The current Abkhazian de facto president has spoken openly about his desire for an open dialogue with Georgia, both before and after the election, while maintaining that any talks must occur with Abkhazia as an independent state (see EDM, June 15). Based on an interview with Georgian First Channel, the 2018 peace plan—which was proposed by Georgia and swiftly rejected by both Abkhazia and South Ossetia in a decision attributed to their reliance on Moscow—is not off the table for Bzhania (see EDM, April 18, 2018; 1tv.ge, July 9). The main political opposition, led by former presidential candidate and Minister for Economy Adgur Ardzinba, does not actually disagree with his positions regarding Russian citizenship and real estate rights, but its members are much less open toward Georgia (Jam-news.net, October 10).
Georgian politicians appear not to have officially responded to Bzhania’s calls for dialogue since January, prior to his victory (Jam-news.net, January 17; Oc-media.org, September 22). However, Georgia has made other kinds of overtures during the pandemic, such as offering to provide assistance in addition to already available Georgian medical care (Agenda.ge, March 24; Mei.edu, September 28). More recently, on a cultural note, Georgian President Salome Zurabishvili tweeted a video recording to commemorate Abkhaz Language Day (Twitter.com/Zourabichvili_S, October 27). In the recording, she said both sides could work toward the preservation of the Abkhaz language, “regardless of the line of occupation.” The self-proclaimed Ministry of Foreign Affairs for the Republic of Abkhazia did not receive these comments favorably, disagreeing with Abkhaz’s status on the UNESCO list of endangered languages and accusing the Georgians of “committing a genocide of the Abkhaz people in 1992–1993” (Apsnypress.info, October 27).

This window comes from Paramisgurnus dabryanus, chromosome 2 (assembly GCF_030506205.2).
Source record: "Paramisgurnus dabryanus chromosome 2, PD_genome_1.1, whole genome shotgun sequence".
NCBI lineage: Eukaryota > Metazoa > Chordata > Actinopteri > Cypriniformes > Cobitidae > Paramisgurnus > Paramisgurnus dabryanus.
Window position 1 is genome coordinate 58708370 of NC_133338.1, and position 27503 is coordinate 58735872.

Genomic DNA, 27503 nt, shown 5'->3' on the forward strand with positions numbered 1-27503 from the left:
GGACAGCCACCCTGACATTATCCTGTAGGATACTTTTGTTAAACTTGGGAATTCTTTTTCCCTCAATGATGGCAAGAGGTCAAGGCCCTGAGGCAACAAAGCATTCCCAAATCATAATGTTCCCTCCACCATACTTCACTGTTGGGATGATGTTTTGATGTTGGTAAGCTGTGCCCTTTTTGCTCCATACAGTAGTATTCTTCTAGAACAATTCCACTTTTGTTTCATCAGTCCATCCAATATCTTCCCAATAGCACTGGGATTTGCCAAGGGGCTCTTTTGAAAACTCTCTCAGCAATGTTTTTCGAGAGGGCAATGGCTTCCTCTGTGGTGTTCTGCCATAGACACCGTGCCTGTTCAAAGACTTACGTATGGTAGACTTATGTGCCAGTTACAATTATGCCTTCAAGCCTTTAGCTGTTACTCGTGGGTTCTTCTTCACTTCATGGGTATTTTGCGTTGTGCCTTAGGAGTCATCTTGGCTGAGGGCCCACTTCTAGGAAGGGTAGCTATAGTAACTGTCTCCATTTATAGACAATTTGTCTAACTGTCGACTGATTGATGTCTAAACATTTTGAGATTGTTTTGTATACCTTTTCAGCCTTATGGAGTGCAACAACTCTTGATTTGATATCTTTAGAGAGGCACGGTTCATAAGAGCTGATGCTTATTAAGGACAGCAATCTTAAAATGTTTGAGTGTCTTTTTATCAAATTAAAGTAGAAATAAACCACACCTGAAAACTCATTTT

It is difficult to evaluate the actual level of popular support for Arshba’s comments, since no public opinion polls exist concerning Abkhazia’s hypothetical accession to the Union State. With the current political leadership displaying openness toward Georgia, Sukhumi is unlikely to pursue closer ties with Moscow. However, Abkhazian politics is anything but stable, involving contested elections, poisonings, Russian involvement and revolutions; so current policy stances are not reliable indicators of future developments. Considering this, there are two reasons, long-term and extending beyond internal Abkhazian politics, why the so-called Abkhaz Republic will likely not join the Union State nor gain some other formal closer merger with Russia.